THE top two attributes Asian professionals seek in their leaders are a vision they can believe in and a relationship based on mutual trust, according to a regional leadership survey, which also found Singapore managers particularly wanting their instincts, judgments and contributions to be better appreciated by their bosses.
Asked what they seek most in an ideal leader, 40 per cent on a regional basis (Singapore 35 per cent) picked visionary - someone who "has a dream for our company/group that I can believe in", the Iclif Leadership and Governance Centre's Asian Leadership Index 2014 reveals.
Some 36 per cent of Malaysians also sought visionary leaders but defined such people as "seeing opportunities early".
Aussie professionals (46 per cent) viewed communicative leaders as ideal - defining such an individual as one who "genuinely encourages me and others to discuss and debate ideas and approaches".
Interestingly, about a third each of Chinese professionals polled valued technical competence, and trustworthiness, as the top traits.
Asked what their current leaders need to develop or improve on, 88 per cent selected at least one of the following five attributes: communicative (20 per cent), visionary (20), emotionally aware (17), develops others (17) and empowering (15).
"It appears that Asians are not looking for charisma so much as connection in their immediate leaders," surmised the authors of the 15-month qualitative and quantitative leadership study involving 18 countries across Asia. The report was launched by Malaysia's central bank governor Zeti Akhtar Aziz yesterday.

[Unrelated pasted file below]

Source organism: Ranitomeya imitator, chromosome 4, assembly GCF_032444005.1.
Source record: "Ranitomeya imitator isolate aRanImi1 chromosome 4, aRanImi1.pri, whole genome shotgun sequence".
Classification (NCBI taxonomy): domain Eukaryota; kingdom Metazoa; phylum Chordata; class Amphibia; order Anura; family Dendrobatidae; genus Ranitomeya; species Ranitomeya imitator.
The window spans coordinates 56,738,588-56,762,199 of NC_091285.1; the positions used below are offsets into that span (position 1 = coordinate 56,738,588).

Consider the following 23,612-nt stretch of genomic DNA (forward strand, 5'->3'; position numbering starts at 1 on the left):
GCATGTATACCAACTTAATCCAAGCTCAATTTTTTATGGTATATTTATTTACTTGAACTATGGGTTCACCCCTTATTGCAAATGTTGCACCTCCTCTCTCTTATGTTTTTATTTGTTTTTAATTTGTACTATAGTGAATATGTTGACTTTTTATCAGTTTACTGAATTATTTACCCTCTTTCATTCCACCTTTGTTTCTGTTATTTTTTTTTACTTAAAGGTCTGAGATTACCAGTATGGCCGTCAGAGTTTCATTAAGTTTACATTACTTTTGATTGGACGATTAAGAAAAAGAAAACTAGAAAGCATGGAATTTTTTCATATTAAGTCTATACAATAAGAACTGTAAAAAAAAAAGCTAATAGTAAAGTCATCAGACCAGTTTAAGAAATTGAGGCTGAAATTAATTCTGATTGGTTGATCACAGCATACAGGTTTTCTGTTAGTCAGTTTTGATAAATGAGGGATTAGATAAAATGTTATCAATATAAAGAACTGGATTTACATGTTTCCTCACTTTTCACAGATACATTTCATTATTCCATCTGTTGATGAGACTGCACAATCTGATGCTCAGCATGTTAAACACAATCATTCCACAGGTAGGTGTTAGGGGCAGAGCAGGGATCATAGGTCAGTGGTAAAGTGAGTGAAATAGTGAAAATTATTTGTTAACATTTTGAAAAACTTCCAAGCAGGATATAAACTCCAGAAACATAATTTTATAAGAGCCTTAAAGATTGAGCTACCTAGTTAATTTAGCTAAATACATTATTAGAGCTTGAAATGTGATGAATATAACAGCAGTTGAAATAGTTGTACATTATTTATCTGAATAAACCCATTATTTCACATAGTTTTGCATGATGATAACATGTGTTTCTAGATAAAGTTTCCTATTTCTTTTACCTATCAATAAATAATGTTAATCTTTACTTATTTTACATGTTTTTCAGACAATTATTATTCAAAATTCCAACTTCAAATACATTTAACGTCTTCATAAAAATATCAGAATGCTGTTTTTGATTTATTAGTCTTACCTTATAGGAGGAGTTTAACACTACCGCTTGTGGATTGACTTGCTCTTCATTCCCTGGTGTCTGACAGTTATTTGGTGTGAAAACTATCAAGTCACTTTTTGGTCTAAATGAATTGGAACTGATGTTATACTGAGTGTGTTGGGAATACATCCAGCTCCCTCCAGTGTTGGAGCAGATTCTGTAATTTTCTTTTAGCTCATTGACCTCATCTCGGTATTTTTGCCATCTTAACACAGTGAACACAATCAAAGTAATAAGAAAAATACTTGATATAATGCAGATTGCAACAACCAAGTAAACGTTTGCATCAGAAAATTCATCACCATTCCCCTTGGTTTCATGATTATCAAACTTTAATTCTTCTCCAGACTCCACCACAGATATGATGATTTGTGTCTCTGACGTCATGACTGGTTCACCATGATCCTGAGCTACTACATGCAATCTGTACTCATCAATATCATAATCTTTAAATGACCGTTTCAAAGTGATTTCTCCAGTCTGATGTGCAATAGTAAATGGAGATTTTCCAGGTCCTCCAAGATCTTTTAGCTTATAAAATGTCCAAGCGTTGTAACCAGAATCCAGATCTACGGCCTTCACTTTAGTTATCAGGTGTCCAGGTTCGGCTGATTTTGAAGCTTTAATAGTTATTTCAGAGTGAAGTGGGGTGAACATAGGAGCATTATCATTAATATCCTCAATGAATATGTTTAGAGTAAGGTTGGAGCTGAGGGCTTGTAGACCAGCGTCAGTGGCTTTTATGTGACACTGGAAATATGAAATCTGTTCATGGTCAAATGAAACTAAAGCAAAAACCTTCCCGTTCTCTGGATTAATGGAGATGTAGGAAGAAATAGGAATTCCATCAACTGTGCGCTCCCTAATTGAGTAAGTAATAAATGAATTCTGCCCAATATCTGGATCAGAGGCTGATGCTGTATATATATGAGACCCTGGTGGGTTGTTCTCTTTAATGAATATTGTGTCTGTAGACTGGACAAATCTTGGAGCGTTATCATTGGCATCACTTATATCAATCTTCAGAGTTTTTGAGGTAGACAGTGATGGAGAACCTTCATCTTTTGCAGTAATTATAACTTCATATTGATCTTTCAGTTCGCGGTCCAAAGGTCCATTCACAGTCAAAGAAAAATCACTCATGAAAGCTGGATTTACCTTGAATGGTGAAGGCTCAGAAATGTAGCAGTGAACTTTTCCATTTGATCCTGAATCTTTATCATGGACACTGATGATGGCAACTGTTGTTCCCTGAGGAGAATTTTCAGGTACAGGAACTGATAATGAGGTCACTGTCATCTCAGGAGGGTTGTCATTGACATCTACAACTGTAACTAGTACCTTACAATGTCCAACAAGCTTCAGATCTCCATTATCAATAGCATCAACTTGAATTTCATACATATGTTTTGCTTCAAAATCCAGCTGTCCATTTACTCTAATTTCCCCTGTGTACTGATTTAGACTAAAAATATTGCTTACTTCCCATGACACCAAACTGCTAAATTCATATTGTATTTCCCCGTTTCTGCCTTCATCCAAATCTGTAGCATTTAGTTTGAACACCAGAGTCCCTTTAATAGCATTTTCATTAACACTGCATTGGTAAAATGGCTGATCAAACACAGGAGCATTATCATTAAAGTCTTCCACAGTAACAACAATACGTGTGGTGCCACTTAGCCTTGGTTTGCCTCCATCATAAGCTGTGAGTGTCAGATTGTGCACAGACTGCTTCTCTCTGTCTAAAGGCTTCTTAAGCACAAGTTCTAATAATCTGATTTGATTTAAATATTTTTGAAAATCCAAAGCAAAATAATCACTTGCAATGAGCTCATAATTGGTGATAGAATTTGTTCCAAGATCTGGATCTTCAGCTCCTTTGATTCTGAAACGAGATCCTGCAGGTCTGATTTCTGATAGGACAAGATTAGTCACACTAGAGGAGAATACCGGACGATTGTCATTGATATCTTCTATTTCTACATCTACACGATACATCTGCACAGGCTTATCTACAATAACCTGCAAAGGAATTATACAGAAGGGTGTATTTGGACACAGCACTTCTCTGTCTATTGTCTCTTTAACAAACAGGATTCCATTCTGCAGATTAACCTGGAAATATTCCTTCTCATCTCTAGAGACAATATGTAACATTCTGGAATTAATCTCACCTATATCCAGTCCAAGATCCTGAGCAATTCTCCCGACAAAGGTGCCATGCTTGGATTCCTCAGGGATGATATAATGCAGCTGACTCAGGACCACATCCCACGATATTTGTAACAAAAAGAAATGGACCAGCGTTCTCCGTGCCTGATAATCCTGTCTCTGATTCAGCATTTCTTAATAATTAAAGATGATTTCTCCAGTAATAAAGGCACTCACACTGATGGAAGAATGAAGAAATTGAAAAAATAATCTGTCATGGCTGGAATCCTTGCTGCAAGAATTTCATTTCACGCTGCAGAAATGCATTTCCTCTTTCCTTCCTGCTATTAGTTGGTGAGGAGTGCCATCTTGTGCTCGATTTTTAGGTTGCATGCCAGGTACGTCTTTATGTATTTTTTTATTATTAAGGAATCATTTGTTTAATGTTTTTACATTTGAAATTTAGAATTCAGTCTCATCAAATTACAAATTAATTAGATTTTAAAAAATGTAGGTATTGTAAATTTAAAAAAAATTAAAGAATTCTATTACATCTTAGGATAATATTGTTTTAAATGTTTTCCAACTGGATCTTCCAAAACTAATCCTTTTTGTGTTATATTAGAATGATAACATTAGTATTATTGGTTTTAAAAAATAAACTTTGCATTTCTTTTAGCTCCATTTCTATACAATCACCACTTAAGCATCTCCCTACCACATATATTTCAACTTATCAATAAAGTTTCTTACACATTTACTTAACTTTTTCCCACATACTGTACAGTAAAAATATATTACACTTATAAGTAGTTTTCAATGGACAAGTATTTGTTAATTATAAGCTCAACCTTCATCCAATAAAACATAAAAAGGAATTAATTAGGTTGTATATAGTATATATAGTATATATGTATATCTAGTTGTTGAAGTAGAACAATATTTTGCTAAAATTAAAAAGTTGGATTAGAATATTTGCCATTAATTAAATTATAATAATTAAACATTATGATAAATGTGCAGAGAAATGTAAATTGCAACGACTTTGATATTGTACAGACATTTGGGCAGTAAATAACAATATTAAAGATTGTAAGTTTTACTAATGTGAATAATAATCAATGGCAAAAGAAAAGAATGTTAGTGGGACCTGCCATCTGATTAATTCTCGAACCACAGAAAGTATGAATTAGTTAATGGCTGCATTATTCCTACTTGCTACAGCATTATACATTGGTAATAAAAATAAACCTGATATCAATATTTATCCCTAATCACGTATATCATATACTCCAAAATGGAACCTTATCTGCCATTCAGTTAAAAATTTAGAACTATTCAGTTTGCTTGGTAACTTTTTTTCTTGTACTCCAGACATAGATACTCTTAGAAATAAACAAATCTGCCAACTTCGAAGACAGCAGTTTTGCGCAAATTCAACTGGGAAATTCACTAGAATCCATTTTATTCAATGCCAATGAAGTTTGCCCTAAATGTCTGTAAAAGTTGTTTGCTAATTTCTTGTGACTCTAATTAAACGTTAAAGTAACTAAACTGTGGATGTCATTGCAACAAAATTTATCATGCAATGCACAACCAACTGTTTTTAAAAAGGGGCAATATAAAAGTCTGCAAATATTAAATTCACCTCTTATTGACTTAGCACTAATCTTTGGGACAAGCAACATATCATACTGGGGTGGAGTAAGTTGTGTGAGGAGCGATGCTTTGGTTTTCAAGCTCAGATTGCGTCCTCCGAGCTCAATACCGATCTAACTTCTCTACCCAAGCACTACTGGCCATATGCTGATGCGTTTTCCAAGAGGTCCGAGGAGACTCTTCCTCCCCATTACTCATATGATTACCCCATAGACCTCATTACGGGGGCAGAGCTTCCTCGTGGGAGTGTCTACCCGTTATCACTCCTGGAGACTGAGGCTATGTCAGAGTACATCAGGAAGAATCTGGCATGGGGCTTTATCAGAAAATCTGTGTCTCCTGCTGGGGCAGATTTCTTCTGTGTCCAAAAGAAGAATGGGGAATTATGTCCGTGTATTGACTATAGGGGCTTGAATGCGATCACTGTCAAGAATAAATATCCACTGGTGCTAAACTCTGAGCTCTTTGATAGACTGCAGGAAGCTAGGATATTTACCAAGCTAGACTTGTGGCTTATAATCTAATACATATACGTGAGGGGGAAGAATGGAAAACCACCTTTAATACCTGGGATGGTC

Only three countries - India, Japan and Korea - did not identify relationship-oriented attributes (as opposed to performance-oriented) among gaps in their leaders.
On a country-by-country basis, five ranked Emotionally Aware (that is, values others' instincts, judgments and contributions - including mine) as the most important trait leaders need to develop or improve on. They are Cambodia, Laos, Myanmar, Singapore and Vietnam.
India, Indonesia, Japan, Korea and Thailand put Visionary as the top gap needing work, while Australia, Malaysia, New Zealand, Sri Lanka and Taiwan thought their leaders need to pay more attention to being Communicative.
China and the Philippines chose Develops Others as the key gap while Bangladesh was alone in casting its top vote for Technically Competent.
The report also touched on the notion of Power Distance, studied and popularised by Geert Hofstede in the 1970s.
In the Power Distance Index (scores range from one to 120), Malaysia fared the worst globally occupying top position with a score of 100, followed by the Philippines at 94. Singapore scored 74, while New Zealand was 22 and Austria topped with the lowest score of 11.
Although Iclif cautioned the study was conducted a generation ago, it observed it continues to hear many frustrations with outmoded power structures.